The College Board only makes educational inequality worse
The University of Maryland’s Main Administration Building. (File photo/The Diamondback)
Views expressed in opinion columns are the author’s own.
Considering how unnecessarily stressful the College Board made my life in high school, hearing that it’s being sued didn’t elicit many sympathy tears from me. Last week, a class-action lawsuit was filed against the College Board on behalf of students who ran into technical issues submitting answers in their online Advanced Placement exams.
The lawsuit asserts that the College Board, which also runs the SAT program, ignored warnings amid the coronavirus pandemic about problems regarding students’ access to technology, internet connection and quiet spaces, as well as a lack of accommodations for students with disabilities. In response, the College Board blamed students for any technical issues, citing outdated browsers or students not seeing messages announcing the end of the exams as the main causes.
The botched AP exams may seem like a small issue that only impacted a small fraction of students, but it represents a much larger problem with the College Board. Behind the veneer of its wonderfully humanitarian mission to “expand access to higher education,” the College Board perfectly embodies the inequity of college admissions.
What is the price of getting into college? Most universities in the U.S., including the University of Maryland, require an SAT or ACT score from students applying as incoming freshmen. The SAT with essay costs $64.50. The SAT subject tests cost $26 for registration, plus $22 for each subject test. AP exams — which often make students appear more competitive as applicants and allow them to earn college credit — cost $94. That doesn’t even include added costs for late registration, score verification services or sending scores to universities.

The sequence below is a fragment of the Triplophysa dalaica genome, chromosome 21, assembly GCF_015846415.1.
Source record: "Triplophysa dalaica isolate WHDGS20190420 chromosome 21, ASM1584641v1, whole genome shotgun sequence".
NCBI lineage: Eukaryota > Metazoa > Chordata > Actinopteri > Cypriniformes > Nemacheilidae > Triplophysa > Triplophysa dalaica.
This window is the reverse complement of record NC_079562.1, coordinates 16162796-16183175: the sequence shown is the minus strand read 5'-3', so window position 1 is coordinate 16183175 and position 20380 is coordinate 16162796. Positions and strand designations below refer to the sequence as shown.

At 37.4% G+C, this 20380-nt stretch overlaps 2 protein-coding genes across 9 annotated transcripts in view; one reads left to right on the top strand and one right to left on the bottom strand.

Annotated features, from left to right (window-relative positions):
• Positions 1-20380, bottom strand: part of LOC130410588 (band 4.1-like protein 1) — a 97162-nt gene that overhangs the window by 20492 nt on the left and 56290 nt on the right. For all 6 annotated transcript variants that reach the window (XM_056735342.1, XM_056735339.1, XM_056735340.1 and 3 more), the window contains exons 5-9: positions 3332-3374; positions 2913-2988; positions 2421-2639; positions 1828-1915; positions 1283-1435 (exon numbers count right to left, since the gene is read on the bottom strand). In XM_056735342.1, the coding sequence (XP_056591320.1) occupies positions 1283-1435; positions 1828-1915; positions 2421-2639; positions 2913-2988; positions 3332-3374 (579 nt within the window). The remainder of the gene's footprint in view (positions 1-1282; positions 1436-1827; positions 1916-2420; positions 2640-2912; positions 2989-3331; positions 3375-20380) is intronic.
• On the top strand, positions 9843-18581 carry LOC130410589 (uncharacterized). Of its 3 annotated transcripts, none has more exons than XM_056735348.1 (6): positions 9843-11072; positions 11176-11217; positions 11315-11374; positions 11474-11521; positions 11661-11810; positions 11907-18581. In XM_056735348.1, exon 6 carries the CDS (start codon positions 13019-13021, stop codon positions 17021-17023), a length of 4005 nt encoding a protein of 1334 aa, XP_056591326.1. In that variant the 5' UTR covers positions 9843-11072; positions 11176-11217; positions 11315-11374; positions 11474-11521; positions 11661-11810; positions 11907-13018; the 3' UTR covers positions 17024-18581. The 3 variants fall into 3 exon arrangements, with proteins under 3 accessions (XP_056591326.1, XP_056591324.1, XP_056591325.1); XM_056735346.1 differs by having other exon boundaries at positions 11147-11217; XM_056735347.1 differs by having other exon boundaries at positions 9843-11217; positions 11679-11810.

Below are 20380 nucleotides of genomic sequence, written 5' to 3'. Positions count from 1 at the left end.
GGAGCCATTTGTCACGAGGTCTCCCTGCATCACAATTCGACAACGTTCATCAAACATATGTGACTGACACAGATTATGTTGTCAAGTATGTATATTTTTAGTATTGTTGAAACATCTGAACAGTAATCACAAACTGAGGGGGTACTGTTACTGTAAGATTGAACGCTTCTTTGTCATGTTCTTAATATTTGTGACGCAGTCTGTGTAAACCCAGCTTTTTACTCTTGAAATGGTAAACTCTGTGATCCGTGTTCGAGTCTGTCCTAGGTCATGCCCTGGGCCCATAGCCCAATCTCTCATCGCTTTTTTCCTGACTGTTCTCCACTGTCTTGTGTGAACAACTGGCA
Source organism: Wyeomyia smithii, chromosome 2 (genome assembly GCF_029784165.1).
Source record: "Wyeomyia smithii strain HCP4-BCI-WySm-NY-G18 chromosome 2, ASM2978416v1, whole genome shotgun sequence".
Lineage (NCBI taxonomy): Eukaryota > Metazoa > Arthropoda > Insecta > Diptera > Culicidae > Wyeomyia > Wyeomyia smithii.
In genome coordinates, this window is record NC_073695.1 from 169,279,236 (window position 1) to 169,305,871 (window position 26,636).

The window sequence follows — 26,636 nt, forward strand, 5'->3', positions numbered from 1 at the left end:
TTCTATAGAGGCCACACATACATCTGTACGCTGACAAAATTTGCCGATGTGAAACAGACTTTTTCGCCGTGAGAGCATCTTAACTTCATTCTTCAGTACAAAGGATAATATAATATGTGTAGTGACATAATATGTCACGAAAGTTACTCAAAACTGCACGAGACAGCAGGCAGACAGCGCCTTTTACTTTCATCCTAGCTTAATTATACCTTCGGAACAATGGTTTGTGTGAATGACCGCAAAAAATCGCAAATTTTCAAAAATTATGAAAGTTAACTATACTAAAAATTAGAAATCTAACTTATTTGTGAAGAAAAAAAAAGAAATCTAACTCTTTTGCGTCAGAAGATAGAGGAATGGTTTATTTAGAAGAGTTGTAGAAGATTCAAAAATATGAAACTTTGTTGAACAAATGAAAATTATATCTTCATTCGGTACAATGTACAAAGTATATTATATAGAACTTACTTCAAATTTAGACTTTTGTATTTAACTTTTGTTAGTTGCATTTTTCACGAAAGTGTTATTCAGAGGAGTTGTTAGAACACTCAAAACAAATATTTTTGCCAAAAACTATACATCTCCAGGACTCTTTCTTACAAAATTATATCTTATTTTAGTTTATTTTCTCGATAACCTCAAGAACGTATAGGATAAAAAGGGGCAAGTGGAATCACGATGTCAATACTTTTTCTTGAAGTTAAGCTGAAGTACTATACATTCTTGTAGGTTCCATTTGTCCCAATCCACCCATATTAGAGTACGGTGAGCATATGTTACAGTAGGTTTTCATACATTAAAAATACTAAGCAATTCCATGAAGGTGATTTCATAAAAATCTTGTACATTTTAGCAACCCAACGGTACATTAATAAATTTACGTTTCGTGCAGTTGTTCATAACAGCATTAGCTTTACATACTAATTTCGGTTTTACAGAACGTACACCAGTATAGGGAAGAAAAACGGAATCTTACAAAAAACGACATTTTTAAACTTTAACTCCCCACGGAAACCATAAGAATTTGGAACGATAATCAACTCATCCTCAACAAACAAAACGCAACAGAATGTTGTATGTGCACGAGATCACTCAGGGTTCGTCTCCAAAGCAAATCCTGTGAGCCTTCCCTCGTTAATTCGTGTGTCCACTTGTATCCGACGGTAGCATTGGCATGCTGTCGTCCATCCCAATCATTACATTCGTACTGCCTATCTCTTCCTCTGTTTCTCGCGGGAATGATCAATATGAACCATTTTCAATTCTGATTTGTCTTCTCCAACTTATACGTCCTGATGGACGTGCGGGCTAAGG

Beyond the exorbitant cost just to register for these exams, standardized testing only perpetuates the inequity the College Board claims to work toward ending. Wealthier students are more likely to be able to afford SAT test prep and private college advising. These services typically help students perform better on the SAT by building up their standardized test-taking skills. That’s a privilege that a simple SAT fee waiver can’t account for. In this sense, the SAT is not so much a test of intelligence as it is a test of socioeconomic status.
Perhaps the pinnacle of the College Board’s hypocrisy is its status as a nonprofit organization. According to its latest publicly available tax forms, the College Board makes about $1 billion in total revenue each year. David Coleman, its CEO, makes over $1 million per year. Sure, the College Board may legally qualify as a nonprofit. But in my eyes, it seems more like an organization that cares about expanding education exclusively for those who can pay the price.
I do find comfort in the fact that universities are generally moving toward a more holistic application process. The University of California recently voted to eliminate the SAT and ACT as admission requirements. Given the power and influence of the California school system, the move could push other public university systems to finally cut ties with the College Board.
I strongly encourage this university to follow suit. As long as universities continue to use standardized tests in admissions, we will not make meaningful progress toward equity in higher education.
Educational inequality is nothing new in America, but the College Board only exacerbates the problem. I laugh at the sheer irony of calling itself a nonprofit that advocates for equal opportunity for all students while consistently acting like a money-grubbing corporation with a virtual monopoly on the college admissions industry. And until universities fully commit to a holistic admissions process that excludes standardized testing, the College Board will be enabled to continue its pattern of hypocrisy.
Allison Cochrane is a rising senior biology major. She can be reached at email@example.com.